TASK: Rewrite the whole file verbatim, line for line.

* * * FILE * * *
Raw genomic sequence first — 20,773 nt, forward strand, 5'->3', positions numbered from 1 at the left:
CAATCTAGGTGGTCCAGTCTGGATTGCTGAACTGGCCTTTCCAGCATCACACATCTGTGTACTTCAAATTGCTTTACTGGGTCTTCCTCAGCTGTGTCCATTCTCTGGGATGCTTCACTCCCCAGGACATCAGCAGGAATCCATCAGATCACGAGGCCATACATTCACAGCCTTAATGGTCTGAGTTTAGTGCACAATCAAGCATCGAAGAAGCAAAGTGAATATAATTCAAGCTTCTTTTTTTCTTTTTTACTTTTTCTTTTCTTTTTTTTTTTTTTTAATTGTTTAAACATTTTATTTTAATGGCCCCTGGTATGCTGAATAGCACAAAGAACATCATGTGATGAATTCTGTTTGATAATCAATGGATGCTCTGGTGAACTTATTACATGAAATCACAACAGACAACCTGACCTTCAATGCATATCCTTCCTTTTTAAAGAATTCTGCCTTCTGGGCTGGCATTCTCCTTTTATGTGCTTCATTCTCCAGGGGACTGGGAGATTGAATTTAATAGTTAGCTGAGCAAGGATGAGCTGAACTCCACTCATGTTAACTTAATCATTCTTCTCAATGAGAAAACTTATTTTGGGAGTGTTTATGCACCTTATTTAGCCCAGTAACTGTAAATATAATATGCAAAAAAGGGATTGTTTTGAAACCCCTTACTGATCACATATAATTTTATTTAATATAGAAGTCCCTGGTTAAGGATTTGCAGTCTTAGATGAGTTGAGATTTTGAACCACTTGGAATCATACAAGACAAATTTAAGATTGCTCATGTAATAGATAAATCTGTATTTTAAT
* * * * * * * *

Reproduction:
Raw genomic sequence first — 20,773 nt, forward strand, 5'->3', positions numbered from 1 at the left:
CAATCTAGGTGGTCCAGTCTGGATTGCTGAACTGGCCTTTCCAGCATCACACATCTGTGTACTTCAAATTGCTTTACTGGGTCTTCCTCAGCTGTGTCCATTCTCTGGGATGCTTCACTCCCCAGGACATCAGCAGGAATCCATCAGATCACGAGGCCATACATTCACAGCCTTAATGGTCTGAGTTTAGTGCACAATCAAGCATCGAAGAAGCAAAGTGAATATAATTCAAGCTTCTTTTTTTCTTTTTTACTTTTTCTTTTCTTTTTTTTTTTTTTTAATTGTTTAAACATTTTATTTTAATGGCCCCTGGTATGCTGAATAGCACAAAGAACATCATGTGATGAATTCTGTTTGATAATCAATGGATGCTCTGGTGAACTTATTACATGAAATCACAACAGACAACCTGACCTTCAATGCATATCCTTCCTTTTTAAAGAATTCTGCCTTCTGGGCTGGCATTCTCCTTTTATGTGCTTCATTCTCCAGGGGACTGGGAGATTGAATTTAATAGTTAGCTGAGCAAGGATGAGCTGAACTCCACTCATGTTAACTTAATCATTCTTCTCAATGAGAAAACTTATTTTGGGAGTGTTTATGCACCTTATTTAGCCCAGTAACTGTAAATATAATATGCAAAAAAGGGATTGTTTTGAAACCCCTTACTGATCACATATAATTTTATTTAATATAGAAGTCCCTGGTTAAGGATTTGCAGTCTTAGATGAGTTGAGATTTTGAACCACTTGGAATCATACAAGACAAATTTAAGATTGCTCATGTAATAGATAAATCTGTATTTTAAT